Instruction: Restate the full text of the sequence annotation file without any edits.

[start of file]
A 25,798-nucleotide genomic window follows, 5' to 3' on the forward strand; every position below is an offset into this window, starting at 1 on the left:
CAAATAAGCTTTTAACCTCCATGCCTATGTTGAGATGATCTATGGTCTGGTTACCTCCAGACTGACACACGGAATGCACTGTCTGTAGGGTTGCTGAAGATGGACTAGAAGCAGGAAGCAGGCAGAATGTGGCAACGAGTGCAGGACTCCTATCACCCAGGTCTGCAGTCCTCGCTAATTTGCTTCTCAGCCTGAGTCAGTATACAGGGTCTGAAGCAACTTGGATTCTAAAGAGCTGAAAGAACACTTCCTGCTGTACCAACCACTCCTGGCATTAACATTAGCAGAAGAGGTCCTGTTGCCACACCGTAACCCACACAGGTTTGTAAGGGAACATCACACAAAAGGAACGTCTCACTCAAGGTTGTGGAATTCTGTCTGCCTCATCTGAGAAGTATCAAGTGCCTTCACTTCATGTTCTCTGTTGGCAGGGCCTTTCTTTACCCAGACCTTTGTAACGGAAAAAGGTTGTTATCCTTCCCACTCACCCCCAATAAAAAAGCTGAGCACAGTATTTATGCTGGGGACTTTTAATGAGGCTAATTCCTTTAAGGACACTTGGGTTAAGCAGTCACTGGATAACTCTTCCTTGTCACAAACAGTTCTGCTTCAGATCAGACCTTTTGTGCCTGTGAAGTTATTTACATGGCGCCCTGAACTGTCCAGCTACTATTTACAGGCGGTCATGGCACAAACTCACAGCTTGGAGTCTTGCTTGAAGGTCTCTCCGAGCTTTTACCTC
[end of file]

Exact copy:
A 25,798-nucleotide genomic window follows, 5' to 3' on the forward strand; every position below is an offset into this window, starting at 1 on the left:
CAAATAAGCTTTTAACCTCCATGCCTATGTTGAGATGATCTATGGTCTGGTTACCTCCAGACTGACACACGGAATGCACTGTCTGTAGGGTTGCTGAAGATGGACTAGAAGCAGGAAGCAGGCAGAATGTGGCAACGAGTGCAGGACTCCTATCACCCAGGTCTGCAGTCCTCGCTAATTTGCTTCTCAGCCTGAGTCAGTATACAGGGTCTGAAGCAACTTGGATTCTAAAGAGCTGAAAGAACACTTCCTGCTGTACCAACCACTCCTGGCATTAACATTAGCAGAAGAGGTCCTGTTGCCACACCGTAACCCACACAGGTTTGTAAGGGAACATCACACAAAAGGAACGTCTCACTCAAGGTTGTGGAATTCTGTCTGCCTCATCTGAGAAGTATCAAGTGCCTTCACTTCATGTTCTCTGTTGGCAGGGCCTTTCTTTACCCAGACCTTTGTAACGGAAAAAGGTTGTTATCCTTCCCACTCACCCCCAATAAAAAAGCTGAGCACAGTATTTATGCTGGGGACTTTTAATGAGGCTAATTCCTTTAAGGACACTTGGGTTAAGCAGTCACTGGATAACTCTTCCTTGTCACAAACAGTTCTGCTTCAGATCAGACCTTTTGTGCCTGTGAAGTTATTTACATGGCGCCCTGAACTGTCCAGCTACTATTTACAGGCGGTCATGGCACAAACTCACAGCTTGGAGTCTTGCTTGAAGGTCTCTCCGAGCTTTTACCTC